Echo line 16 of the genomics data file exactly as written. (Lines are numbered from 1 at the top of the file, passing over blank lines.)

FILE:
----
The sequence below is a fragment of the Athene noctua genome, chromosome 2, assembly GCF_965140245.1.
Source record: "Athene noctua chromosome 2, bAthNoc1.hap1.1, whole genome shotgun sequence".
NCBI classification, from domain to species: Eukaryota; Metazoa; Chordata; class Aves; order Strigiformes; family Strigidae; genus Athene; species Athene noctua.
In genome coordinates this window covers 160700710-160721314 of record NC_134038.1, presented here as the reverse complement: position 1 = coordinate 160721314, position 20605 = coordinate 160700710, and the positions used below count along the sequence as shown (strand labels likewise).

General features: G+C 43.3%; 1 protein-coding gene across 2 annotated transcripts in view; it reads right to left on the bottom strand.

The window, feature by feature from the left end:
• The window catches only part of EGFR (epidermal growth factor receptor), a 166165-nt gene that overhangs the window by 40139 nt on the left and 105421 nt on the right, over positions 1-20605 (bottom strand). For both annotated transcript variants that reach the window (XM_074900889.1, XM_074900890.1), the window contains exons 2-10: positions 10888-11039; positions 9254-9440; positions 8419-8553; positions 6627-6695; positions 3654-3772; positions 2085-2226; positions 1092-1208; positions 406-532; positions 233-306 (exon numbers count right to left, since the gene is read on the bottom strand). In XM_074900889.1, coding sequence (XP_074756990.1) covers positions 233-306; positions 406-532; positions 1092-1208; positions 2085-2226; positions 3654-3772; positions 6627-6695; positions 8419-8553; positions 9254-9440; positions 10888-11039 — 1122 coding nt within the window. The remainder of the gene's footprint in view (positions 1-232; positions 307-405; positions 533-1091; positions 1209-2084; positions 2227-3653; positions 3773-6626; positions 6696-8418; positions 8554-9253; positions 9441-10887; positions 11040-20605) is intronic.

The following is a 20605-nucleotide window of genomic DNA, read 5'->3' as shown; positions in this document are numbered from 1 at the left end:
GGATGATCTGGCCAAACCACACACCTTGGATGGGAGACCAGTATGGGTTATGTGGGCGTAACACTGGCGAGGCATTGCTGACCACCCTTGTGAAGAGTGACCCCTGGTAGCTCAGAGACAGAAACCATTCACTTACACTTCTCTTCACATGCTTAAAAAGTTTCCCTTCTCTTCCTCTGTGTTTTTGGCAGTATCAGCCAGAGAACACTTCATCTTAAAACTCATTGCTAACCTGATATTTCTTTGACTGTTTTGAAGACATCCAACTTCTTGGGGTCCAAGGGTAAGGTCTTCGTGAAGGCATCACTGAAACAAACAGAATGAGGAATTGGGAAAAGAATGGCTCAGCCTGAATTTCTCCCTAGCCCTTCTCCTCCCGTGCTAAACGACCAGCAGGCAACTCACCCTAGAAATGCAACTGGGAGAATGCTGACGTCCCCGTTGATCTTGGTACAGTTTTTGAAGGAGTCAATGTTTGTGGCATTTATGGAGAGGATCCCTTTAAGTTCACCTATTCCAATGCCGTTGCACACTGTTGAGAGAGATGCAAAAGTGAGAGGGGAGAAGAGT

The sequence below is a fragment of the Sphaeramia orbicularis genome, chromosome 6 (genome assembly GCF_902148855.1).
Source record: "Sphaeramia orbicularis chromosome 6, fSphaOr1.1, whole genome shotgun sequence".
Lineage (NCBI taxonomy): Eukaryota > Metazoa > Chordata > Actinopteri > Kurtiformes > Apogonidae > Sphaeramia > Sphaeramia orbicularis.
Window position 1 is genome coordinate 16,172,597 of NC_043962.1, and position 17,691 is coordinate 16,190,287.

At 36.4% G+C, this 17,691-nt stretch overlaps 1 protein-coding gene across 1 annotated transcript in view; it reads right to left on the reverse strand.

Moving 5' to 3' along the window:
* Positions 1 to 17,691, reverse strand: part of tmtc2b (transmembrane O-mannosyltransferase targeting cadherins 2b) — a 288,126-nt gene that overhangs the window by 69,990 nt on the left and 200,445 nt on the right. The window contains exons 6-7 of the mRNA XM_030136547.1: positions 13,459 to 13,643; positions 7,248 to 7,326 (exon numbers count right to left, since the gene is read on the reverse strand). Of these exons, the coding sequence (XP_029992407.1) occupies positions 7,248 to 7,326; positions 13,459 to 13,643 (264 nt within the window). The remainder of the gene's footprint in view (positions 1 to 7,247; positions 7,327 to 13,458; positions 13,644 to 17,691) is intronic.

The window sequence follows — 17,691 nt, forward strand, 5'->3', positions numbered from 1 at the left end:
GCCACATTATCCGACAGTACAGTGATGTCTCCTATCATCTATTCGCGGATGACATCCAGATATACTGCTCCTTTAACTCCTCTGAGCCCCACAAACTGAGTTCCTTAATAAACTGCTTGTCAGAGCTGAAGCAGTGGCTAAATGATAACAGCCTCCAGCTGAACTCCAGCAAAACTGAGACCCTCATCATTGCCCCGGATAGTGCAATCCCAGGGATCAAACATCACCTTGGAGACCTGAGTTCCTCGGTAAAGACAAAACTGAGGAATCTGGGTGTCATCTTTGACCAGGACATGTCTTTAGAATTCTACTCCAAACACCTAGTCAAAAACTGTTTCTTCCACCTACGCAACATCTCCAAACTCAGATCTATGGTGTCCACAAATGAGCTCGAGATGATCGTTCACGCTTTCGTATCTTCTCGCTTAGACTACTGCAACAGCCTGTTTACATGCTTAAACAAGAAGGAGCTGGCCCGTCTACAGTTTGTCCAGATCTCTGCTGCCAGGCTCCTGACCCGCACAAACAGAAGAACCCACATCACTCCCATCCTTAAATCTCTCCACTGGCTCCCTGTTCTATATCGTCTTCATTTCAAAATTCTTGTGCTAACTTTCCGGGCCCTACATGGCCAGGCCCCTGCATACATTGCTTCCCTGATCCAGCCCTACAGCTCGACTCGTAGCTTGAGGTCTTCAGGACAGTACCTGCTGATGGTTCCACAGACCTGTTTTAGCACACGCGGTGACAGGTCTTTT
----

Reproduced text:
* Positions 1 to 17,691, reverse strand: part of tmtc2b (transmembrane O-mannosyltransferase targeting cadherins 2b) — a 288,126-nt gene that overhangs the window by 69,990 nt on the left and 200,445 nt on the right. The window contains exons 6-7 of the mRNA XM_030136547.1: positions 13,459 to 13,643; positions 7,248 to 7,326 (exon numbers count right to left, since the gene is read on the reverse strand). Of these exons, the coding sequence (XP_029992407.1) occupies positions 7,248 to 7,326; positions 13,459 to 13,643 (264 nt within the window). The remainder of the gene's footprint in view (positions 1 to 7,247; positions 7,327 to 13,458; positions 13,644 to 17,691) is intronic.